A tall thin figure stands alone on the side of an almost deserted road. The closer I get to the figure, the more it resembles a silhouette of a person. The moon light hits the person allowing me to see that it is a lonely Bedouin covering his face from the sand filled air. My heart says stop while my foot pushes even harder on the gas pedal. My gut tells me not to stop for the person, but I force my foot off of the gas pedal and onto the breaks.
As the car rolls to a stop, I lower the passenger’s seat window.
“Asalam Alaykum. Do you need to get somewhere? I can help.”
The Bedouin does not move. Instead he just points further ahead in the road. I assume he does not know any English. I reach the passenger door and open it while motioning to him to get in. He shuffles into the car and sits down with heavy breaths. He brings in a strong stench of rot. I ignore it hoping he will only stay in the car for no more than twenty minutes.
He does not remove the scarf wrapped around his head. I can barely see his eyes. There is a small dirty rucksack sitting on his torn clothes. His dirt encrusted, callous hands rest on the rucksack protectively. There is dirt under his long chipped nails.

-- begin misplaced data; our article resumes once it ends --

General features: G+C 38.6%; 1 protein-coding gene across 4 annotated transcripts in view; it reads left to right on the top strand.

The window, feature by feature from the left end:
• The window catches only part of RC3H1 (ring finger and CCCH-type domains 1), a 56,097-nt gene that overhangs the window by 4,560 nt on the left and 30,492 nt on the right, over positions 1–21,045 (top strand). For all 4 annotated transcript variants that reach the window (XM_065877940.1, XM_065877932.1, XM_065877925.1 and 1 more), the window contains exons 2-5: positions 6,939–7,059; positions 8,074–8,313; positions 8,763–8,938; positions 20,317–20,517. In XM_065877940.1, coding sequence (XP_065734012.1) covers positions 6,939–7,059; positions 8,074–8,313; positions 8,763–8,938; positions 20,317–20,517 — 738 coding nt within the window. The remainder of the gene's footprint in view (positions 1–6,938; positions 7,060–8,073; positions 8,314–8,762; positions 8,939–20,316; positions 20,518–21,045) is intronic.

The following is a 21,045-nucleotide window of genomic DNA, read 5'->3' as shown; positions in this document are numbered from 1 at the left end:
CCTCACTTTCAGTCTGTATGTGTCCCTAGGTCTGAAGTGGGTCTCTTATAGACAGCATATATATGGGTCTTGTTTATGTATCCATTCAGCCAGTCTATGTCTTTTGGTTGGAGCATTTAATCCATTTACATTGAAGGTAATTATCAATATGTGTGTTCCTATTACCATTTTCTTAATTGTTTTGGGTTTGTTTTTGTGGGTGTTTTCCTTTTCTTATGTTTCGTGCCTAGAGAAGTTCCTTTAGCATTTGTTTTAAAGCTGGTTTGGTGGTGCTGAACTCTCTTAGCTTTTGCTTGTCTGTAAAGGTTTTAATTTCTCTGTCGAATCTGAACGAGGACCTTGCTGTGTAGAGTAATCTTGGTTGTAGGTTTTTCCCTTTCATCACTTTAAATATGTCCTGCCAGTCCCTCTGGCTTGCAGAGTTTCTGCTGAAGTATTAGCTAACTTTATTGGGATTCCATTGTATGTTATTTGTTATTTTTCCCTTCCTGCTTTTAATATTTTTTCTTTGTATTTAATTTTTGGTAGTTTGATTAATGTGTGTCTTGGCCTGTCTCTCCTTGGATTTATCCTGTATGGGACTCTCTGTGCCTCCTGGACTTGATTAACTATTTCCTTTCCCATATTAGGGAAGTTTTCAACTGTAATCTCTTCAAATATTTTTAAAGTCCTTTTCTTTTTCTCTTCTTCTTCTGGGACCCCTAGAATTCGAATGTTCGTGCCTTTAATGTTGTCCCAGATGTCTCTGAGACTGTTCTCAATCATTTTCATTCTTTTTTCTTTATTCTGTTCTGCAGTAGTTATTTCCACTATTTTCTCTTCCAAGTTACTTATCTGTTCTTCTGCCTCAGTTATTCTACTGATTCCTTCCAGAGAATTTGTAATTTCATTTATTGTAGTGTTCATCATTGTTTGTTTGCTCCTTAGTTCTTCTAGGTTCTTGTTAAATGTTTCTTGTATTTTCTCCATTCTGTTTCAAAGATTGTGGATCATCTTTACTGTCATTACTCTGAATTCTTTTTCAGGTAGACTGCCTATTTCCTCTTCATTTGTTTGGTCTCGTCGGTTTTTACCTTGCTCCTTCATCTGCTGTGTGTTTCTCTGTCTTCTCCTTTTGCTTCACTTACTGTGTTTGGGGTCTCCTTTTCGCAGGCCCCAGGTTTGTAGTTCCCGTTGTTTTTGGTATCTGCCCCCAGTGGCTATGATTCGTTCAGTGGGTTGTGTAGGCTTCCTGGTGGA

I revert my eyes back to the long endless road. On both sides of the road are magnificent golden-red hills of the desert. The bright blue sky has clouds stretched and pulled all over it as if they were dragged by many large metal forks. The shy sun hides behind nature’s curtains and sinks down pulling the blue down and letting the orange and pink hues take over the sky. I look at the Bedouin who I assume is looking at me and point to the sky. The Bedouin only responds with a few wheezes and returns to the rhythm of his heavy breathing. I take a closer look at his head and see a patch of fresh blood seeping through his cloth where his mouth is. My hands start to shake uncontrollably as I tell the Bedouin in my broken Arabic that he has blood seeping through his scarf. He starts wheezing for two seconds before silence envelopes me like an unwanted hug. I pull over to the side of the road and notice his hands are relaxed and no longer protectively holding the rucksack that is now moving on its own.